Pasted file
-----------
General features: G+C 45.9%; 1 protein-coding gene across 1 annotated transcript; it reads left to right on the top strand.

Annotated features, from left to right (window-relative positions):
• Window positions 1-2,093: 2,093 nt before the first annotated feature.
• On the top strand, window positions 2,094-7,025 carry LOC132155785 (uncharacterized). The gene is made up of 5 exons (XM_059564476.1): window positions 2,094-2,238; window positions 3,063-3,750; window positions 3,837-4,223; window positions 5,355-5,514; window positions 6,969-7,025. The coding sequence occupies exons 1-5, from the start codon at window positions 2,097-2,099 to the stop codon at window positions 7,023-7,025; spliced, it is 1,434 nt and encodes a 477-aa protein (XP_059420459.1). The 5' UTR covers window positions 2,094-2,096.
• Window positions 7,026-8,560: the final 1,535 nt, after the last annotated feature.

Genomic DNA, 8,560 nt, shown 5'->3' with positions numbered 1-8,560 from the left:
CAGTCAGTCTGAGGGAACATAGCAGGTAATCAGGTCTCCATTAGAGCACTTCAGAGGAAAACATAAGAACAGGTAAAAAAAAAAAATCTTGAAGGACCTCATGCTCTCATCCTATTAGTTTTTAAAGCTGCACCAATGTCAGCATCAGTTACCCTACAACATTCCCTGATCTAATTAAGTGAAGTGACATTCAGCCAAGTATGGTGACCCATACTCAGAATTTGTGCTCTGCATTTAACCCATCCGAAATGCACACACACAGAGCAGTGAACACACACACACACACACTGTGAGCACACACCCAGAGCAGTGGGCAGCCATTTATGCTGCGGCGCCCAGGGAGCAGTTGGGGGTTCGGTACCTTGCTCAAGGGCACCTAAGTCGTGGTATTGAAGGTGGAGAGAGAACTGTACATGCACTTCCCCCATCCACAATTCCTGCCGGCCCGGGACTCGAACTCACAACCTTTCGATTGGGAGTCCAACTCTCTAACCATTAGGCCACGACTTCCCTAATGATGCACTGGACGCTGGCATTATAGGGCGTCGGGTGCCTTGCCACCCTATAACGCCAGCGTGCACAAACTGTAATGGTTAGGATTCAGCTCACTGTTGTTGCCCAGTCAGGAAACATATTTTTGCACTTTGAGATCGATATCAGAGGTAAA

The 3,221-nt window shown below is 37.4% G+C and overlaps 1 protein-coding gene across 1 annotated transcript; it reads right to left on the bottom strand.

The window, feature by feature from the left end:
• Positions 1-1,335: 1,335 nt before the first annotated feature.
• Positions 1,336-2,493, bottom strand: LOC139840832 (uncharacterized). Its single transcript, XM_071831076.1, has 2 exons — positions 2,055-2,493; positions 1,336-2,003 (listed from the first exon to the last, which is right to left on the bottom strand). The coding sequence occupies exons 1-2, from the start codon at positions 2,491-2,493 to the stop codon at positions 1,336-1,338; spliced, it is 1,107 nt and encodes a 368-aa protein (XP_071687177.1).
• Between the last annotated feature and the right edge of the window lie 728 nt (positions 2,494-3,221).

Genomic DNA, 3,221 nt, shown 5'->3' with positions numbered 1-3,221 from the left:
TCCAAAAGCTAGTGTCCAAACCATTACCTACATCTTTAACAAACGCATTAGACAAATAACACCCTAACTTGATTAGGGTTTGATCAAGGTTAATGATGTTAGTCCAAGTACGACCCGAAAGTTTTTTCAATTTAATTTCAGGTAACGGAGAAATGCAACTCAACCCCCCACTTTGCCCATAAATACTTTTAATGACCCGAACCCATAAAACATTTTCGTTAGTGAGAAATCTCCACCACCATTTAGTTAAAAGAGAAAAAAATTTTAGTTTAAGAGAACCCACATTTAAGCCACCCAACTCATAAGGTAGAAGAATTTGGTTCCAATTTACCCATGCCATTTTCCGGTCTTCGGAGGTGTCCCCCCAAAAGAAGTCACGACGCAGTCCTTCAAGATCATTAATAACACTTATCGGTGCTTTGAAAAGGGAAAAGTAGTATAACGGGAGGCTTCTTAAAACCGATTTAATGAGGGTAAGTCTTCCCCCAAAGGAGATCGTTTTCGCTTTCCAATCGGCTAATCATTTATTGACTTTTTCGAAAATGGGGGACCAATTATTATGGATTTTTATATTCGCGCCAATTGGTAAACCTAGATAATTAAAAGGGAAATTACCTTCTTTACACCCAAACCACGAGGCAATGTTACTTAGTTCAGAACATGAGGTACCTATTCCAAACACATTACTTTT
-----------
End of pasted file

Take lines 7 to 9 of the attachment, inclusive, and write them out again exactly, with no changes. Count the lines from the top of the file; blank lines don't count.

CAGTCAGTCTGAGGGAACATAGCAGGTAATCAGGTCTCCATTAGAGCACTTCAGAGGAAAACATAAGAACAGGTAAAAAAAAAAAATCTTGAAGGACCTCATGCTCTCATCCTATTAGTTTTTAAAGCTGCACCAATGTCAGCATCAGTTACCCTACAACATTCCCTGATCTAATTAAGTGAAGTGACATTCAGCCAAGTATGGTGACCCATACTCAGAATTTGTGCTCTGCATTTAACCCATCCGAAATGCACACACACAGAGCAGTGAACACACACACACACACACTGTGAGCACACACCCAGAGCAGTGGGCAGCCATTTATGCTGCGGCGCCCAGGGAGCAGTTGGGGGTTCGGTACCTTGCTCAAGGGCACCTAAGTCGTGGTATTGAAGGTGGAGAGAGAACTGTACATGCACTTCCCCCATCCACAATTCCTGCCGGCCCGGGACTCGAACTCACAACCTTTCGATTGGGAGTCCAACTCTCTAACCATTAGGCCACGACTTCCCTAATGATGCACTGGACGCTGGCATTATAGGGCGTCGGGTGCCTTGCCACCCTATAACGCCAGCGTGCACAAACTGTAATGGTTAGGATTCAGCTCACTGTTGTTGCCCAGTCAGGAAACATATTTTTGCACTTTGAGATCGATATCAGAGGTAAA

The 3,221-nt window shown below is 37.4% G+C and overlaps 1 protein-coding gene across 1 annotated transcript; it reads right to left on the bottom strand.

The window, feature by feature from the left end: